This blog is an excerpt from The Corporate Director Podcast, where we interviewed Pamela Coles, the chief governance officer and company secretary of Rolls Royce Holdings. She’s also a non executive director on the board of E-Act, an educational organization in the UK.
Insights are the lifeblood of directors. With today’s increasingly rapid flow of information, directors want more data and more research, and they need it faster.
When it comes to internal communication, clarity and transparency are key.
We recently sat down with Pamela Coles, a longtime governance professional and currently company secretary of Rolls Royce PLC, to discuss how Rolls Royce is putting into practice some great ideas to drive transparency, information sharing, and a robust organizational culture.
Too Much Information?
It’s not easy to communicate the right level of information consistently, across all topics, and at the right time.
The company secretary plays an incredibly important role in overseeing what and how information is delivered to the board–not too much, not too little, but just right.
Rolls Royce is an engineering heritage organization. Filled with engineers. Who love detail. But detail and information aren’t the same thing.
“It’s much harder to write a succinct couple of pages that give you the relevant detail than to write much longer, more detailed papers.” – Pamela Coles
“We have spent the last two or three years trying to come up with basic templates that are not too constricting,” she said.
Coles explained that if the template is too narrow, there won’t be enough information shared, but if it’s too broad, the engineers could get carried away.
These reports are about two pages long, with more detail in the back. “No one template works for every organization,” Coles said. It’s dependent on what your organization and what your board want.
Keeping Information Flowing
A company secretary needs to keep the lines of information flowing from the board to the committees to the executive team and back again–all year long.
Aside from regular reports, you need to have a really structured time frame during actual meetings, Coles said.
“Everyone in the company actually wants the same thing, but they use very different language. It’s all about communication and language, and it’s not actually about the difference in purpose.” – Pamela Coles
To facilitate communication among so many parties, Coles uses Diligent. “We’ve completely reorganized. We have reading rooms and resource centers and libraries,” she said.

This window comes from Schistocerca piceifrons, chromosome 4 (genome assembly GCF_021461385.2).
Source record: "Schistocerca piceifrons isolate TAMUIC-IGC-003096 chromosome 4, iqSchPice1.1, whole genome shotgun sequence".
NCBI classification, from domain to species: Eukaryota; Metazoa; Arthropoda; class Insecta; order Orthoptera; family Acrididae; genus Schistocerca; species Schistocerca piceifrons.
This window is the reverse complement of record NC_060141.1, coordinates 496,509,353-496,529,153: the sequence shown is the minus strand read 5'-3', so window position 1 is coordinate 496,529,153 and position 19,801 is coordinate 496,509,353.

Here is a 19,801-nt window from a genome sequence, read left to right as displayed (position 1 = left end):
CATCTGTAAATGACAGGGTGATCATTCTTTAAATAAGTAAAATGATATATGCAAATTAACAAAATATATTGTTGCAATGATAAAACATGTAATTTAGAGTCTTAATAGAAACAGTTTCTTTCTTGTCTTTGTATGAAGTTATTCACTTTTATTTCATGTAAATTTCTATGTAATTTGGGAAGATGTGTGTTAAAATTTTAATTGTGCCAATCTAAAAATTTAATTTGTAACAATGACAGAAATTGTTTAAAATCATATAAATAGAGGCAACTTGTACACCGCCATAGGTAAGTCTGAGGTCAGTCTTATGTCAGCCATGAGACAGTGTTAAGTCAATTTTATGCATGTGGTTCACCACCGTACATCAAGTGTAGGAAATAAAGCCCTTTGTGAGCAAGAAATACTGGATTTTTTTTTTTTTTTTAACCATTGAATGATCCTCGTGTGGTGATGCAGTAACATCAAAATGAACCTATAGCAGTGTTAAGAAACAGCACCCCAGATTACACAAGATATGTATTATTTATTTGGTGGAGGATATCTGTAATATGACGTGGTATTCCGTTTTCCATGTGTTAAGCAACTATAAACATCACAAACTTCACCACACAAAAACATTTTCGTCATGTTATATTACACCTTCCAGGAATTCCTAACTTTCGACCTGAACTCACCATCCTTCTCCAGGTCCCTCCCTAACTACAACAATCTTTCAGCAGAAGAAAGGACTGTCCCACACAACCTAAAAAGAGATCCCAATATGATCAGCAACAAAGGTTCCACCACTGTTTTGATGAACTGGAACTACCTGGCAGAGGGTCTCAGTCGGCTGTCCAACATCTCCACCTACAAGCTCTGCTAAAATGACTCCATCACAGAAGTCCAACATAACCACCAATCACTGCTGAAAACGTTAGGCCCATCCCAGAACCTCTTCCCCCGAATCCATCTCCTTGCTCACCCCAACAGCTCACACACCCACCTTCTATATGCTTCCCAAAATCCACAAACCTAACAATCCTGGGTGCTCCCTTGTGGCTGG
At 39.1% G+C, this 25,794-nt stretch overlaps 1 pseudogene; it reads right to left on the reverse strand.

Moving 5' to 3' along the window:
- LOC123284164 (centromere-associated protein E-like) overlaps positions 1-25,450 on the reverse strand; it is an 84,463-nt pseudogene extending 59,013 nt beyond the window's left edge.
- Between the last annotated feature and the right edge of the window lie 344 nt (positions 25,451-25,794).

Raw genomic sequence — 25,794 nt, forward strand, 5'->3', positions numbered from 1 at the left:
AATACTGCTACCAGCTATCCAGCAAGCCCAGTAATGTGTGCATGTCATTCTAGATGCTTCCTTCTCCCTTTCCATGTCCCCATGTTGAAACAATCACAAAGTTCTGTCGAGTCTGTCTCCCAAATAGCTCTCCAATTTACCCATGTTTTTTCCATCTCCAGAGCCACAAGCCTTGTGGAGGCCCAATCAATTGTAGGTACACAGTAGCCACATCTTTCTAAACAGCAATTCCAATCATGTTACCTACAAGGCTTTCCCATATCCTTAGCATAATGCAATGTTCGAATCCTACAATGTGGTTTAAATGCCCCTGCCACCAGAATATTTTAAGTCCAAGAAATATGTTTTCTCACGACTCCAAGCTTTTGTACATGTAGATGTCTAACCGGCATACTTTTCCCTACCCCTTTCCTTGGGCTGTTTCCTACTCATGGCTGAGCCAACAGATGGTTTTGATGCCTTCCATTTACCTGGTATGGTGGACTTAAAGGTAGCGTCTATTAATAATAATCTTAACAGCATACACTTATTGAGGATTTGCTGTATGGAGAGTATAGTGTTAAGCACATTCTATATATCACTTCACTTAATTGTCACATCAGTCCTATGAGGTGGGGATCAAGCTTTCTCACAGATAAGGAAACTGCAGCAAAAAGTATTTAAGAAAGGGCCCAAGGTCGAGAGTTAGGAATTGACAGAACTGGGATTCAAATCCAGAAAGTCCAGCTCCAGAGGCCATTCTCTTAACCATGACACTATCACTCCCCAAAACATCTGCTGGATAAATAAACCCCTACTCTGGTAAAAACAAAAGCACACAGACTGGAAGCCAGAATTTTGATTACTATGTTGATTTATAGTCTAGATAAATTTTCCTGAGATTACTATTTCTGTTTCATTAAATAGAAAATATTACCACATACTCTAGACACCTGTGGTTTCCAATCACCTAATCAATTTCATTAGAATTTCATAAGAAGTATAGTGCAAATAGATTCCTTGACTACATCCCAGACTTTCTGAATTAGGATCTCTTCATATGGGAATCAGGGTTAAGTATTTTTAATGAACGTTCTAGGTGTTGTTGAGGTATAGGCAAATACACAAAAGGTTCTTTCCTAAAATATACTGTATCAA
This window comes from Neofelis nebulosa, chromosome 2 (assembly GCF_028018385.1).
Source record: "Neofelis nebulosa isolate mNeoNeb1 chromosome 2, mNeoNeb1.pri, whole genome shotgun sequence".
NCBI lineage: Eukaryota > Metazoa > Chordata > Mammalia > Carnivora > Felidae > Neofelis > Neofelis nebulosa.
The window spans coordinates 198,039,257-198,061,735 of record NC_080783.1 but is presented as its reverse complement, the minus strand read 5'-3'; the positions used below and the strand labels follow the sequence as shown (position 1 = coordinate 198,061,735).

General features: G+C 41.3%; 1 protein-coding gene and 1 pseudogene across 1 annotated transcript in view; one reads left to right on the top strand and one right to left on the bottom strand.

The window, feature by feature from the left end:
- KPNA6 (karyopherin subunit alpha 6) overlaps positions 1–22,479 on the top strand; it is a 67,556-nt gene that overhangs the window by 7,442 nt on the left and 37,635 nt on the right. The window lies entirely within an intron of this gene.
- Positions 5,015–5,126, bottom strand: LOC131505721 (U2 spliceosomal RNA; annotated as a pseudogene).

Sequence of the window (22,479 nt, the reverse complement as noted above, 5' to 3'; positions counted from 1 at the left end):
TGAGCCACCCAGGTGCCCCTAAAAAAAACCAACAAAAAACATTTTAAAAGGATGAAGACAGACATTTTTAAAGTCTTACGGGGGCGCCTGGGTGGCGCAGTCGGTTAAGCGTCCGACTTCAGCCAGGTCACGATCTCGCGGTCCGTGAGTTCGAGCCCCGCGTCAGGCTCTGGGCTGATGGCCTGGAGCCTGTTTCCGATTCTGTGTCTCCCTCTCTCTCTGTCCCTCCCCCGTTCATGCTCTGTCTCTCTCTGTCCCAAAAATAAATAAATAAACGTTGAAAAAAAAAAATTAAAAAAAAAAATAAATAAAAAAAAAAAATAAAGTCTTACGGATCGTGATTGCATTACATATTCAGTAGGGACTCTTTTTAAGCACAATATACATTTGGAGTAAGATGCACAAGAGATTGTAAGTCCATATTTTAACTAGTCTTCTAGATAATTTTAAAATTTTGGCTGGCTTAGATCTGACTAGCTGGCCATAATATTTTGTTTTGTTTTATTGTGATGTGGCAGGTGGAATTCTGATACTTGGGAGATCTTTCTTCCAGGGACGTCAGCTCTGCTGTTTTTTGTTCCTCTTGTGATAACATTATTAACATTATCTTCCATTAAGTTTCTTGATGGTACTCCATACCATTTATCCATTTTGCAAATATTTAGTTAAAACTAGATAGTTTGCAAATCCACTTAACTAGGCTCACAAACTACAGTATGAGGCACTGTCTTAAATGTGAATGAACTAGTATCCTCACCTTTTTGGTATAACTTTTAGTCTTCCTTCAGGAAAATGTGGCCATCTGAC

This helps strategy teams internationally share product updates, for example, or aerospace research. “If I think that will be a real interest to the board, we will put those sorts of management papers on Diligent,” Coles said, and flag the board of its availability.
“If you just make things available, not everybody has to read them,” she explained. “If it’s something that’s really important, then we’ll share it on the main board portal and say, ‘This is critical.’”
Board Member Boundaries
When it comes to increasing transparency between the board and management, some companies are concerned with board members overstepping their boundaries to get information. But as Coles points out, a lot of the board’s activity is already made available to people outside the boardroom itself. “It’ll become even more so in the moment you make a decision. It’ll be out there on social media,” Coles observed.
“We’re a quite transparent and open organization,” Coles said. “We let the board members have access wherever they like. We find that they don’t abuse that.”
“I’ve been a company secretary for 30 years and it’s about the most engaged board that I’ve come across,” she said.
In terms of ongoing education of the board, Coles arranges site visits, training, and a thorough induction program. “We find that the induction program really never ends,” she added, because board members find so much they are interested in.
“We trust our people, and we find that transparency works either way.” – Pamela Coles
The Other Side of the Table
In addition to being a company secretary, Coles is also a non executive director of E-Act. “You really learn a lot,” she said, being on the other side of the table.
You have different outlooks on what matters and you have the insight to ask more pointed questions of the executive team. “That different perspective helps both in my role as a non exec but also back in my role as company secretary,” Coles said.
“You don’t always realize what you’re picking up when you’re sitting around the board table for that many years,” she added.
Lately at work, Coles has been thinking a lot about decision-making.
- How do we make decisions?
- Who actually makes the decisions?
- How do you empower decision makers?
- How do you give them freedom?
- How do you make them accountable?
In Coles’ experience, bringing together transparency, communication, reasonable boundaries, and information sharing facilitates the best of all possible outcomes.
This post is based on Episode 5 of The Corporate Director Podcast, hosted by Dottie Schindlinger and Meghan Day, with special guest Pamela Coles.